35.015 Nothris verbascella (Hübner, 1813)

Status and Distribution

Formerly found at two locations in Norfolk and one in Suffolk and was last seen in West Norfolk in 1971. Searches at this last location from the late 1980s onwards, where the foodplant is still present, have failed to relocate the moth and it is now considered extinct in the British Isles. A record from Monk Haven, Pembrokeshire has not been possible to confirm and is thought to have been entered in error but the food-plant does occur in that county.

National Status: 


Bradley & Fletcher no: 


Provisional Map

Maps updated with all data received by February 2018.

    Foodplant and Larval Feeding Signs

    Verbascum pulverulentum (hoary mullein), see plant distribution map. In Europe reported from Verbascum densiflorum (dense-flowered mullein), V. phlomoides (orange mullein) and V. thapsus (great mullein).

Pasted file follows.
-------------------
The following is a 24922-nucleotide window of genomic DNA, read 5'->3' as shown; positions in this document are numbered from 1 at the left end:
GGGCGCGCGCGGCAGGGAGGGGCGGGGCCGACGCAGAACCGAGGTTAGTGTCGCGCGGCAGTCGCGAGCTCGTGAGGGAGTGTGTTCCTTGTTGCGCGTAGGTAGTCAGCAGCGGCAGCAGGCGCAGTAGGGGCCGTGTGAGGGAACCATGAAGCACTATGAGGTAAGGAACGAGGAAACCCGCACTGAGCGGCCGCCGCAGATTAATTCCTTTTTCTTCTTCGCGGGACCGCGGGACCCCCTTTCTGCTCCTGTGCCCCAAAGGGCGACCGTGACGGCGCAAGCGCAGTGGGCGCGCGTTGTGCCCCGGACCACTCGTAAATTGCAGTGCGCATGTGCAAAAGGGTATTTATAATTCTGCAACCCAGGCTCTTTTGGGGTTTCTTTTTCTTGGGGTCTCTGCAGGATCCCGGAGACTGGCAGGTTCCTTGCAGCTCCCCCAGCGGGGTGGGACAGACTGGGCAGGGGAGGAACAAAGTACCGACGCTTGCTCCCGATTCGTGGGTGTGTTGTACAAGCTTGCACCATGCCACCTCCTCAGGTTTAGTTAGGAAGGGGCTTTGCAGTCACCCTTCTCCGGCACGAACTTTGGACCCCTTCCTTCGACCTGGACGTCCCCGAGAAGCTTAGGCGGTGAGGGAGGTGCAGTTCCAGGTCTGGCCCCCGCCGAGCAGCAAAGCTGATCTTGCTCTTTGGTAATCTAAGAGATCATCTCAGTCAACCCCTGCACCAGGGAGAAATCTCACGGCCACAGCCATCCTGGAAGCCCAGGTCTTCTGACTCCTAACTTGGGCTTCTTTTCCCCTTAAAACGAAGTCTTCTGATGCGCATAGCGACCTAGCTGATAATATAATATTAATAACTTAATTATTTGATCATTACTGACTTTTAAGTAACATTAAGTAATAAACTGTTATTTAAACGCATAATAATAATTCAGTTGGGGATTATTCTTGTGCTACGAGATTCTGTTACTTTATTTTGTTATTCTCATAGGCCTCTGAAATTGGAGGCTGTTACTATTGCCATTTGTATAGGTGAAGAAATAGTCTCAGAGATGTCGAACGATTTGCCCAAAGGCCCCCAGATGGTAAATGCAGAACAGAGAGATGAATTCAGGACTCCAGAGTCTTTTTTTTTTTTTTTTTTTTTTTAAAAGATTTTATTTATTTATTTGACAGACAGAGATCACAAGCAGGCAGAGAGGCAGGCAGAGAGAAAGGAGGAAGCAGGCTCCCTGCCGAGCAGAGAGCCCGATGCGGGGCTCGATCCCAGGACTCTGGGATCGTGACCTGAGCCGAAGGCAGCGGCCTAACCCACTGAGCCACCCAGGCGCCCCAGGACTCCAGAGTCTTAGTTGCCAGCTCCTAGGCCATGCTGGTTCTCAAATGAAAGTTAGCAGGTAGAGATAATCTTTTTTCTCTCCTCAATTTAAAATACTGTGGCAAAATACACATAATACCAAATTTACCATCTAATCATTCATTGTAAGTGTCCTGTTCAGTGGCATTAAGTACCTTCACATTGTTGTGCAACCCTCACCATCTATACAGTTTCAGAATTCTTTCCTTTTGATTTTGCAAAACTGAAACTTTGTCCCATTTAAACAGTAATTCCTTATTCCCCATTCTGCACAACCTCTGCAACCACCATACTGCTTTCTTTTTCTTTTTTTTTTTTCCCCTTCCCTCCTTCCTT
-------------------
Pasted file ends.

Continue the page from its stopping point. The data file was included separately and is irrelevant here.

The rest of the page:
Larva can be present throughout the year, initially gregariously on undeveloped leaves in the centre of the plant. In the spring newly emerged larvae can be found feeding on younger leaves or boring into stalks or stems, while the over-wintered larvae feed under the larger lower leaves in a silken web.

    Foodplant Map


    Disturbed ground such as gravel-pits and quarries (the plants original 'natural' habitat is on coastal shingle).

    Finding the Moth

    Searches of sites where the foodplant still occurs in any abundance would be worthwhile at any time of year for the larvae.

    Similar Species

    A distinctive pale buff moth with a single prominent black spot on the forewing at two-thirds. Not likely to be confused with any other species.

    Larval Occurrence

    Larval Occurrence

    Flight Period

    Flight Period

    Possibly double-brooded with adults emerging from May to September and with peaks in June and September. The September moths are smaller than those in June. There is insufficient data on adults observed in the wild as most records relate to bred specimens.